Video of the Day - "Los Ageless" by St. Vincent

Sunday, November 19, 2017

The Making of a Teenage Service Class (Excerpts)

I'm considering assigning The Making of a Teenage Service Class, an ethnography by Ranita Ray, for my Social Stratification class next semester. Good impression so far. Some excerpts:







































































"The immediate allure of low-wage work":





































Thoughts on the Economy


Thursday, November 16, 2017

What Happens to All the Food on Food Network Shows (Rant)

Why do they have to make so much food on Food Network shows? Is it necessary to have full entrees in Chopped? What happens to all the food that the judges don't eat? Is it thrown away? Do employees on set eat it? There's talk on Food Network shows about respecting ingredients -- wasting food is obviously not respectful. They do support charities -- No Kid Hungry is mentioned a lot -- but how much food is wasted in all of these shows that put food at the center of contests?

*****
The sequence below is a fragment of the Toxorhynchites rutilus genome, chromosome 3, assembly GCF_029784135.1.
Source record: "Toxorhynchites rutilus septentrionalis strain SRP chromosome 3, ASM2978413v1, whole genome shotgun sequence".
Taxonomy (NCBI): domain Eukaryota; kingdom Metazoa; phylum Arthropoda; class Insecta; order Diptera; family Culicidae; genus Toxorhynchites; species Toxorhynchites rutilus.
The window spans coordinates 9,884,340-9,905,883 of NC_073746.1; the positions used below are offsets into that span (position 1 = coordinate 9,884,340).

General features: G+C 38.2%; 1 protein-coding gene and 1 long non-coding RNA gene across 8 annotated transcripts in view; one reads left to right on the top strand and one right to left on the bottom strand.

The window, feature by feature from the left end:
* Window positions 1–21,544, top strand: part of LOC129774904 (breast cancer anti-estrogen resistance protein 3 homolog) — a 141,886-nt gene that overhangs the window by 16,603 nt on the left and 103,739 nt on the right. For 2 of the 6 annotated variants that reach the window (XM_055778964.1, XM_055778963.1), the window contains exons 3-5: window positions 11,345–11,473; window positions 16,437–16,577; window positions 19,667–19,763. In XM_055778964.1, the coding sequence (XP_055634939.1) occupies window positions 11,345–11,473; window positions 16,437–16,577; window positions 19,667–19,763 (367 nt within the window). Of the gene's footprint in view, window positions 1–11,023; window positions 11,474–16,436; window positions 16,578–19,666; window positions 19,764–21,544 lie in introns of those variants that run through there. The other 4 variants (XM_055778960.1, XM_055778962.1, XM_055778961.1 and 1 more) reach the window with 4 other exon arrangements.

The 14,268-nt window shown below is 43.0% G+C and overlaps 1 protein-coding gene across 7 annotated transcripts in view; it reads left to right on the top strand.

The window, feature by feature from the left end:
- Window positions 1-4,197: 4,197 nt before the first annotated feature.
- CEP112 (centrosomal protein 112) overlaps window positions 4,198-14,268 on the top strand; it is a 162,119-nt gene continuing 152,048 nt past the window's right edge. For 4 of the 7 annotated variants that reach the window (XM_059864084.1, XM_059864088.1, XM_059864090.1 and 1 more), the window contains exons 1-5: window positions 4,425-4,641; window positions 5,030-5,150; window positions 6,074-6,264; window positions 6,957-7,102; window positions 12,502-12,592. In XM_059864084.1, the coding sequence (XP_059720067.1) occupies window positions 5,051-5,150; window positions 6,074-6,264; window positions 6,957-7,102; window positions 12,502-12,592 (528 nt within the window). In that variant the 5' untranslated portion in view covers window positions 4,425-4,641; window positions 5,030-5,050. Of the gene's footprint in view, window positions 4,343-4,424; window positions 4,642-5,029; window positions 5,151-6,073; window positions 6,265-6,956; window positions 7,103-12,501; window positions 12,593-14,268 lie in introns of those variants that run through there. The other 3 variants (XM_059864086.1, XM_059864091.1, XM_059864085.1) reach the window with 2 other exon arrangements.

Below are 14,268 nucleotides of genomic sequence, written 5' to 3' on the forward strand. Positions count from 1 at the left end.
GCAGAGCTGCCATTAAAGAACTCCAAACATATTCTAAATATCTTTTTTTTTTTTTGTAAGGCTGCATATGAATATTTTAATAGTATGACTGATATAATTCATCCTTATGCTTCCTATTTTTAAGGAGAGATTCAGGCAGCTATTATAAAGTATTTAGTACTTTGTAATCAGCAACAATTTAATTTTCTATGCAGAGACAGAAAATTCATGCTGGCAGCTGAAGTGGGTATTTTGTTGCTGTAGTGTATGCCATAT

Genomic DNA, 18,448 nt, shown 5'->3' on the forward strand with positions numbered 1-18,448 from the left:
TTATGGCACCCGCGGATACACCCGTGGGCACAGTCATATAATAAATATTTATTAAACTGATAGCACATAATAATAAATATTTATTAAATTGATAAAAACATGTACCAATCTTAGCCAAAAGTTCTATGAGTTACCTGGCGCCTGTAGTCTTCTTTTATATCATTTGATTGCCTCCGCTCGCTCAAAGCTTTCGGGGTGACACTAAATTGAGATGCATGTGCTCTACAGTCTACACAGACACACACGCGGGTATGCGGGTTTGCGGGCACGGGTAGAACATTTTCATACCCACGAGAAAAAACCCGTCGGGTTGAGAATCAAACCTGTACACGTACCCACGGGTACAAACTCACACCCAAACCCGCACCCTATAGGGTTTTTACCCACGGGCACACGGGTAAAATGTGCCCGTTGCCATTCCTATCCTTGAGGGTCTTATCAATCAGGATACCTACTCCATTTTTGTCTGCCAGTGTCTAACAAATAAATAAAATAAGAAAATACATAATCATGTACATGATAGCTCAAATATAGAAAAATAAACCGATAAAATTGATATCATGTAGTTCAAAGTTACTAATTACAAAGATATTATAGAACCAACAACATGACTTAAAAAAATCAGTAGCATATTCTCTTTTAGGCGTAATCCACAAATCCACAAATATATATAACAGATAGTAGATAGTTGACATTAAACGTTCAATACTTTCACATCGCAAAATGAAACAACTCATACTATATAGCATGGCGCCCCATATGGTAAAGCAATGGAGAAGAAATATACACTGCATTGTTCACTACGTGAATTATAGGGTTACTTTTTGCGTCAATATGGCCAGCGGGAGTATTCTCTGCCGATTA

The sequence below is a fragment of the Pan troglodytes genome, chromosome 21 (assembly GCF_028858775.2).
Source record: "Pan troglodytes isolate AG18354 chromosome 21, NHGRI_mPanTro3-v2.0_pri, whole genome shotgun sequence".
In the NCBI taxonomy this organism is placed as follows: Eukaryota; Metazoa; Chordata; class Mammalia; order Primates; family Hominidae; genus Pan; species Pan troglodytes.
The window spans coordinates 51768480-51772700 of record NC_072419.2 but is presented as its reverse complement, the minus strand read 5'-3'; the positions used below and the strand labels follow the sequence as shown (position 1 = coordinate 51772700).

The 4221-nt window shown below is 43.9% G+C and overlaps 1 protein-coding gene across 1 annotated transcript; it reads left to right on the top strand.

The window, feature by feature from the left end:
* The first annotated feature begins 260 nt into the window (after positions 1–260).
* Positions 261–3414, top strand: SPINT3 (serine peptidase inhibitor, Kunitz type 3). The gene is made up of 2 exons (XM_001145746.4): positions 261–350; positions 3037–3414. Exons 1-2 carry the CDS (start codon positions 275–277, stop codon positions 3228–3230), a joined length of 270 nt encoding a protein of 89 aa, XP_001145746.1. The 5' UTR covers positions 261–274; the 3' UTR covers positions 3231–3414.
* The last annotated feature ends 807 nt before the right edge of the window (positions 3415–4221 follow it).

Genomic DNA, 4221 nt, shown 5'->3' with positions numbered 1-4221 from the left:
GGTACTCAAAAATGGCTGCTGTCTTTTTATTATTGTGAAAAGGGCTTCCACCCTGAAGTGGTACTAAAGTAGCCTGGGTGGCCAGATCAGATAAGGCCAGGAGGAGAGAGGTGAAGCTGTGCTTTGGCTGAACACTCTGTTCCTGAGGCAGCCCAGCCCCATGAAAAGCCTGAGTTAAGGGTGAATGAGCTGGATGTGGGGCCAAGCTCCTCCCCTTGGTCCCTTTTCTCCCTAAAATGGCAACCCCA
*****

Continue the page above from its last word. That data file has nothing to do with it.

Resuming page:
Guys Grocery Games -- all the produce, all the meat, all the dairy -- I once read somewhere that some of the food from the grocery store (a set, I think, not a real grocery store, but I don't know for sure) gets donated. But again, huge plates are made in three rounds -- how much food is thrown out and never used?

I am a devoted Food Network viewer -- I like watching people cook food, I like learning a thing or two from watching the shows, I like getting ideas about what to make -- but I'm getting obsessed with food waste especially when we consider tens of millions of people in poverty in the U.S. alone who have trouble putting food on the table.

Can Food Network do Foodtainment in a way that focuses on food conservation? Or at least is honest about where the food comes from and how much of it gets tossed away in the process of making television? Can less of the shows be about games and contests, please? Or ask contestants to make small plates, damn it.